From principles to practices: Open Science at Europe’s universities: 2020-2021 EUA Open Science Survey results

“KEY RESULTS: • Open Science principles: over half (59%) of the surveyed institutions rated Open Science’s strategic importance as very high or high. Open Access to research publications was considered to be highly important for 90% of institutions, but only 60% considered its implementation level to be high. However, the gap between importance and implementation is much wider in data-related areas (RDM, FAIR and data sharing): high importance at between 55-70% of the institutions surveyed, with high levels of implementation at 15-25%. • Open Science policies: 54% of institutions have an Open Science policy and 37% are developing one. Only 9% of surveyed institutions lack an Open Science policy or are not planning to draft one. • Monitoring Open Access to research publications: 80% of institutions monitored the number of publications in their repository and 70% monitored articles published by their researchers in Open Access journals. In addition, almost 60% reported monitoring the cost of publications by their researchers in Open Access journals. • Infrastructure for Open Access to research publications: 90% of the institutions surveyed have their own repository, participate in a shared repository or both. For journal hosting or publishing platforms this figure reaches 66%, and levels out at 57% for monograph hosting/publishing. In addition, 66% of those surveyed reported that their institution has participated in or supported non-commercial Open Access publishing. Data-related skills: over 50% of the surveyed institutions reported that research data skills were only partially available. Moreover, all of the institutions that indicated the absence or partial availability of data skills, considered that more of these skills are needed at institutional level. • Emerging areas of Open Science: Approximately 50% of the respondents know of citizen science and open education activities at their institutions. • Open Science in academic assessment: In 34% of institutions, none of the Open Science elements examined by the survey were included in academic assessments. Amongst the institutions that included Open Science activities in their academic assessments, 77% took into consideration article deposition in a repository. …”

OA.Works receives $1.9 million to bolster OA policies

“We’re thrilled to announce that OA Works (formerly Open Access Button) has received a grant of $1.9M USD over the next three years from the Bill & Melinda Gates Foundation. The investment expands OA.Work’s efforts to streamline self-archiving through ShareYourPaper, and forges a new partnership with the foundation to develop tools that help put OA policies into practice. We’re building three new open-source services for the foundation and other institutions, including:

OAreport: to discover, analyze, and unlock papers covered by OA policies.
ShareYourPaper for Funders: to bring drag-and-drop self-archiving to funders and their grantees.
OAsupport: to provide a help desk that serves authors making their work open access….”

Preprints 101 for authors

“Preprints enable researchers to rapidly share their work publicly before the formal peer review process. In this webinar you will learn more about preprints and their benefits for the research community from ASAPbio; will hear an author’s perspective on posting preprints from Sumeet Pal Singh, a group leader at IRIBHM, ULB; and will find out how to incorporate preprints in your literature search routine by using the preprint discovery tools developed by Europe PMC.”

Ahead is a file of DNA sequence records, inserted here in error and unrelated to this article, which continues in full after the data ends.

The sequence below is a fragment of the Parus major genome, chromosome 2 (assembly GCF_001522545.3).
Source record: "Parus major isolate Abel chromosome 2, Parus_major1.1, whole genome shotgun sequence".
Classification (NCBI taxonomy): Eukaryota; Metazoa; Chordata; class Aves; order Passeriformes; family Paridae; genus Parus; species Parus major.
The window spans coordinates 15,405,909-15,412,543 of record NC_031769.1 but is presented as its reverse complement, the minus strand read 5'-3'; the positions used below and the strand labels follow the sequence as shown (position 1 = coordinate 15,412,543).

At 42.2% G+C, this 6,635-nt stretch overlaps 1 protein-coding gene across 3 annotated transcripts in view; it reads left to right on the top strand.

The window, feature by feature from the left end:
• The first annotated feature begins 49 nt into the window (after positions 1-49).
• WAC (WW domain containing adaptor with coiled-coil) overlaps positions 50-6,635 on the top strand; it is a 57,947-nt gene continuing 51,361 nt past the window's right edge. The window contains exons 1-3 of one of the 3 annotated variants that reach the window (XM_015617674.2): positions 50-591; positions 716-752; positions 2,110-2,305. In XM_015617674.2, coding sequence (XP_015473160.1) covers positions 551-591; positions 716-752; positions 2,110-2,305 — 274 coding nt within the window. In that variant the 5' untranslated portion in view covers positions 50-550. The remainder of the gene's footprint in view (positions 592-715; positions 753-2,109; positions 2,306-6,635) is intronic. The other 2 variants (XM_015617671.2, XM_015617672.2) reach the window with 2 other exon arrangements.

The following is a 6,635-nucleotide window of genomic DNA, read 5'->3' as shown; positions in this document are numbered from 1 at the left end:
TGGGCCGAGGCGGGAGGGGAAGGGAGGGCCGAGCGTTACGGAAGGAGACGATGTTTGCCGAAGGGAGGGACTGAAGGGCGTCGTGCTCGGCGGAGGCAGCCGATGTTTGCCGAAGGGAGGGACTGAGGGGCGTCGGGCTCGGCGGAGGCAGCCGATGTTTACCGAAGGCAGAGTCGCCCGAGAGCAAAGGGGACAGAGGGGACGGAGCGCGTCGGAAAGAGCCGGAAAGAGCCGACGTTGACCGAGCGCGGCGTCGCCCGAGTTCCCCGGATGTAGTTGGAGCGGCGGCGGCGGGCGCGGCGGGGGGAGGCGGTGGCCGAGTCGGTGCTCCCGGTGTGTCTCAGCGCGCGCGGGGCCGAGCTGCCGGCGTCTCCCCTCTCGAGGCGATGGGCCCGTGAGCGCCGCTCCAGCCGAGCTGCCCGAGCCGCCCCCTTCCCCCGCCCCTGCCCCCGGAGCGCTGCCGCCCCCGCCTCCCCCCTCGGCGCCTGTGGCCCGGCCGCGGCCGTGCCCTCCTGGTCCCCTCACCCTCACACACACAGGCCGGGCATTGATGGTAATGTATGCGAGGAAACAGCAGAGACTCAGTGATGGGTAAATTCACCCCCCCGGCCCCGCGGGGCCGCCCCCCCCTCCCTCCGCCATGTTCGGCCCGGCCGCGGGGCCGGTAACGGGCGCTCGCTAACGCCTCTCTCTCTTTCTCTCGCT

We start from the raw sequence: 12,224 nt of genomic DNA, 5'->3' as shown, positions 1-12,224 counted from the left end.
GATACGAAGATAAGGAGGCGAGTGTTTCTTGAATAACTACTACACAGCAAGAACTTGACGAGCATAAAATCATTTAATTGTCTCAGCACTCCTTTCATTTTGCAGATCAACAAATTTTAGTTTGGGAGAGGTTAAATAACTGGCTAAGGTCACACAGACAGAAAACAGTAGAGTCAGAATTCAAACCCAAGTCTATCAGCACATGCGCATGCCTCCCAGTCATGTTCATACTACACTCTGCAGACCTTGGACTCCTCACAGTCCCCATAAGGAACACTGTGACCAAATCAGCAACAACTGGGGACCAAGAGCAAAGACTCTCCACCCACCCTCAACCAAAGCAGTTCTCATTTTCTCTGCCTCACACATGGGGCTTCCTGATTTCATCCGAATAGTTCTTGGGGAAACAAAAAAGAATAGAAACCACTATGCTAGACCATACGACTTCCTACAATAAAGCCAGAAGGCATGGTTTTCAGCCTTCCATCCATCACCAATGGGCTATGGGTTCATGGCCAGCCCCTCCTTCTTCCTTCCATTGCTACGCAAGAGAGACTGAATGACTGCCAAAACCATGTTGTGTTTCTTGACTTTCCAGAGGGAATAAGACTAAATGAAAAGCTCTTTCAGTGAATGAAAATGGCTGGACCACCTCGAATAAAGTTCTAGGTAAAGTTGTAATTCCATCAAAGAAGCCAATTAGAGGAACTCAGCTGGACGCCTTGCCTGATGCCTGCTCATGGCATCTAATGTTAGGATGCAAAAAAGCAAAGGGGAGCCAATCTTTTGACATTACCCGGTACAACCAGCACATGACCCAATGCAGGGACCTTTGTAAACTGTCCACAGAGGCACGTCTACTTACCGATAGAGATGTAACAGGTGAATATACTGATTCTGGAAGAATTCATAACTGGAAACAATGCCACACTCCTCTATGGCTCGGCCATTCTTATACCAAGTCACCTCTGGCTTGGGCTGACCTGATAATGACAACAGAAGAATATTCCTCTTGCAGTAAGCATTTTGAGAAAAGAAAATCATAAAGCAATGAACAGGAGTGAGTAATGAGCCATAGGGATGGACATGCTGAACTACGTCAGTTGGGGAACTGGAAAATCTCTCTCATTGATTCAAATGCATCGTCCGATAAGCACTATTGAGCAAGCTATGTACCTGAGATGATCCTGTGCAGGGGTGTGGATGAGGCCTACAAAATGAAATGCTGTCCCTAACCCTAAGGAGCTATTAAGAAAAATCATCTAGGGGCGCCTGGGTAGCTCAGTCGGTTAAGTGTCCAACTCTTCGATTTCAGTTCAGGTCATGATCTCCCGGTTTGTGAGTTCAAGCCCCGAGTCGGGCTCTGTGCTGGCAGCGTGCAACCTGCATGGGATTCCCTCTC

Wiley supplies full-text open access articles to Publications Router – Research

“Wiley has become the latest publisher to distribute open access full-text articles to UK institutional repositories via Jisc’s Publications Router, making institutions’ research outputs more visible.

Publications Router is an alerting service that automatically sends research articles to institutions’ systems such as their repositories or CRISs.

Wiley, one of the world’s largest publishers of scholarly journals, now actively deposits open access content from both their hybrid and wholly open access titles across a range of disciplines from science and medicine to arts and humanities, law, business, social sciences and many others.

The arrangement with Wiley and Publications Router builds upon the read and publish agreement for UK institutions agreed via Jisc Collections, as a result of which most UK-authored articles published with Wiley are made open access….”

Wiley supplies full-text open access articles to Publications Router – Research

“Wiley has become the latest publisher to distribute open access full-text articles to UK institutional repositories via Jisc’s Publications Router, making institutions’ research outputs more visible.

Publications Router is an alerting service that automatically sends research articles to institutions’ systems such as their repositories or CRISs.

Wiley, one of the world’s largest publishers of scholarly journals, now actively deposits open access content from both their hybrid and wholly open access titles across a range of disciplines from science and medicine to arts and humanities, law, business, social sciences and many others.

The arrangement with Wiley and Publications Router builds upon the read and publish agreement for UK institutions agreed via Jisc Collections, as a result of which most UK-authored articles published with Wiley are made open access….”

My Research Institute (and Scholarly Orphans project)